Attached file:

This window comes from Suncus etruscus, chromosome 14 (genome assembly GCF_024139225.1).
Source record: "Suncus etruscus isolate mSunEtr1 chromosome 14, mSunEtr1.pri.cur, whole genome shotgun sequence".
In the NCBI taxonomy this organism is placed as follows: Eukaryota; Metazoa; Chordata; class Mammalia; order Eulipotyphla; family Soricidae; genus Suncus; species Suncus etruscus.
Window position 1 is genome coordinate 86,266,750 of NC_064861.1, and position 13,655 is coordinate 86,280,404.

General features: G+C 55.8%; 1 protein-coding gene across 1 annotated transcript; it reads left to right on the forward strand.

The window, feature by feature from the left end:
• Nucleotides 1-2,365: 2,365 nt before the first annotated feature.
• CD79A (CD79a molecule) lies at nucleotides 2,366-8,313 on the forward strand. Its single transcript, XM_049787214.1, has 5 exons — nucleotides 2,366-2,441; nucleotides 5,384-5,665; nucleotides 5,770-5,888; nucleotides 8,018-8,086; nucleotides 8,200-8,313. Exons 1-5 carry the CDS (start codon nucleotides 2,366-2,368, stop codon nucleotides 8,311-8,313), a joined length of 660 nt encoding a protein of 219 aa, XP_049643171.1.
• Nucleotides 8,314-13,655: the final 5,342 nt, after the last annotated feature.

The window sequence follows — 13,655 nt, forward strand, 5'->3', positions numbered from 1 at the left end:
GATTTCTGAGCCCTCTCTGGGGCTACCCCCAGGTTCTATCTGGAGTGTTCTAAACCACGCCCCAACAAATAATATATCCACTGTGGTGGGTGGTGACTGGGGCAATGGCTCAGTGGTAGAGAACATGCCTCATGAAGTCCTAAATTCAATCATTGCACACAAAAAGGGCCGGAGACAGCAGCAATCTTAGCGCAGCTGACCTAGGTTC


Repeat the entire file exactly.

This window comes from Suncus etruscus, chromosome 14 (genome assembly GCF_024139225.1).
Source record: "Suncus etruscus isolate mSunEtr1 chromosome 14, mSunEtr1.pri.cur, whole genome shotgun sequence".
In the NCBI taxonomy this organism is placed as follows: Eukaryota; Metazoa; Chordata; class Mammalia; order Eulipotyphla; family Soricidae; genus Suncus; species Suncus etruscus.
Window position 1 is genome coordinate 86,266,750 of NC_064861.1, and position 13,655 is coordinate 86,280,404.

General features: G+C 55.8%; 1 protein-coding gene across 1 annotated transcript; it reads left to right on the forward strand.

The window, feature by feature from the left end:
• Nucleotides 1-2,365: 2,365 nt before the first annotated feature.
• CD79A (CD79a molecule) lies at nucleotides 2,366-8,313 on the forward strand. Its single transcript, XM_049787214.1, has 5 exons — nucleotides 2,366-2,441; nucleotides 5,384-5,665; nucleotides 5,770-5,888; nucleotides 8,018-8,086; nucleotides 8,200-8,313. Exons 1-5 carry the CDS (start codon nucleotides 2,366-2,368, stop codon nucleotides 8,311-8,313), a joined length of 660 nt encoding a protein of 219 aa, XP_049643171.1.
• Nucleotides 8,314-13,655: the final 5,342 nt, after the last annotated feature.

The window sequence follows — 13,655 nt, forward strand, 5'->3', positions numbered from 1 at the left end:
GATTTCTGAGCCCTCTCTGGGGCTACCCCCAGGTTCTATCTGGAGTGTTCTAAACCACGCCCCAACAAATAATATATCCACTGTGGTGGGTGGTGACTGGGGCAATGGCTCAGTGGTAGAGAACATGCCTCATGAAGTCCTAAATTCAATCATTGCACACAAAAAGGGCCGGAGACAGCAGCAATCTTAGCGCAGCTGACCTAGGTTC